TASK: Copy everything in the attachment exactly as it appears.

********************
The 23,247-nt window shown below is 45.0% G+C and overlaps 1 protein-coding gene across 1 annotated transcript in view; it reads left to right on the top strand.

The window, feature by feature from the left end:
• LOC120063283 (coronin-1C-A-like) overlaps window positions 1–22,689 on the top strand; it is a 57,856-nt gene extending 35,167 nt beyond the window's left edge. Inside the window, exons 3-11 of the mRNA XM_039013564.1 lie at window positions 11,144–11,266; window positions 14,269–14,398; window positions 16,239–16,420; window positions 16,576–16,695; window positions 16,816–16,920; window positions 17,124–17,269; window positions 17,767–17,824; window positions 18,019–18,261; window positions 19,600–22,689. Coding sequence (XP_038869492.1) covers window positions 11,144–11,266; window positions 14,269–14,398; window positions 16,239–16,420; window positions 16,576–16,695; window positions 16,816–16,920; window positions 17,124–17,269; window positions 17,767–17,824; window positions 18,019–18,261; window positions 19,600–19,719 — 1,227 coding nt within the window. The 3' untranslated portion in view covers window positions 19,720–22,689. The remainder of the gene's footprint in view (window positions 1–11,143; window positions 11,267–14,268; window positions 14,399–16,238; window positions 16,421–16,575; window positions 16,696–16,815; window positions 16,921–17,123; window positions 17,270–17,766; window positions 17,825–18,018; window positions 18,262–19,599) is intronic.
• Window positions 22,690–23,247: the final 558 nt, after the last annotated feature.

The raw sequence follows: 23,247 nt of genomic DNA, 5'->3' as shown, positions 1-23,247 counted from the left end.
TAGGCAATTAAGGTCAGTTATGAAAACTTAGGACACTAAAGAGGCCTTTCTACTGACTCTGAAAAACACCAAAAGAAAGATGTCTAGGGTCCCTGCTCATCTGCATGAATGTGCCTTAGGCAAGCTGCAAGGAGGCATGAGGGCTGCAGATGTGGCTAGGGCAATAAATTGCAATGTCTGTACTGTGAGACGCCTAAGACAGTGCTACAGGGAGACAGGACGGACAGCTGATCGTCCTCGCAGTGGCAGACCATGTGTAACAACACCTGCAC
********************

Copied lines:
The 23,247-nt window shown below is 45.0% G+C and overlaps 1 protein-coding gene across 1 annotated transcript in view; it reads left to right on the top strand.

The window, feature by feature from the left end:
• LOC120063283 (coronin-1C-A-like) overlaps window positions 1–22,689 on the top strand; it is a 57,856-nt gene extending 35,167 nt beyond the window's left edge. Inside the window, exons 3-11 of the mRNA XM_039013564.1 lie at window positions 11,144–11,266; window positions 14,269–14,398; window positions 16,239–16,420; window positions 16,576–16,695; window positions 16,816–16,920; window positions 17,124–17,269; window positions 17,767–17,824; window positions 18,019–18,261; window positions 19,600–22,689. Coding sequence (XP_038869492.1) covers window positions 11,144–11,266; window positions 14,269–14,398; window positions 16,239–16,420; window positions 16,576–16,695; window positions 16,816–16,920; window positions 17,124–17,269; window positions 17,767–17,824; window positions 18,019–18,261; window positions 19,600–19,719 — 1,227 coding nt within the window. The 3' untranslated portion in view covers window positions 19,720–22,689. The remainder of the gene's footprint in view (window positions 1–11,143; window positions 11,267–14,268; window positions 14,399–16,238; window positions 16,421–16,575; window positions 16,696–16,815; window positions 16,921–17,123; window positions 17,270–17,766; window positions 17,825–18,018; window positions 18,262–19,599) is intronic.
• Window positions 22,690–23,247: the final 558 nt, after the last annotated feature.

The raw sequence follows: 23,247 nt of genomic DNA, 5'->3' as shown, positions 1-23,247 counted from the left end.
TAGGCAATTAAGGTCAGTTATGAAAACTTAGGACACTAAAGAGGCCTTTCTACTGACTCTGAAAAACACCAAAAGAAAGATGTCTAGGGTCCCTGCTCATCTGCATGAATGTGCCTTAGGCAAGCTGCAAGGAGGCATGAGGGCTGCAGATGTGGCTAGGGCAATAAATTGCAATGTCTGTACTGTGAGACGCCTAAGACAGTGCTACAGGGAGACAGGACGGACAGCTGATCGTCCTCGCAGTGGCAGACCATGTGTAACAACACCTGCAC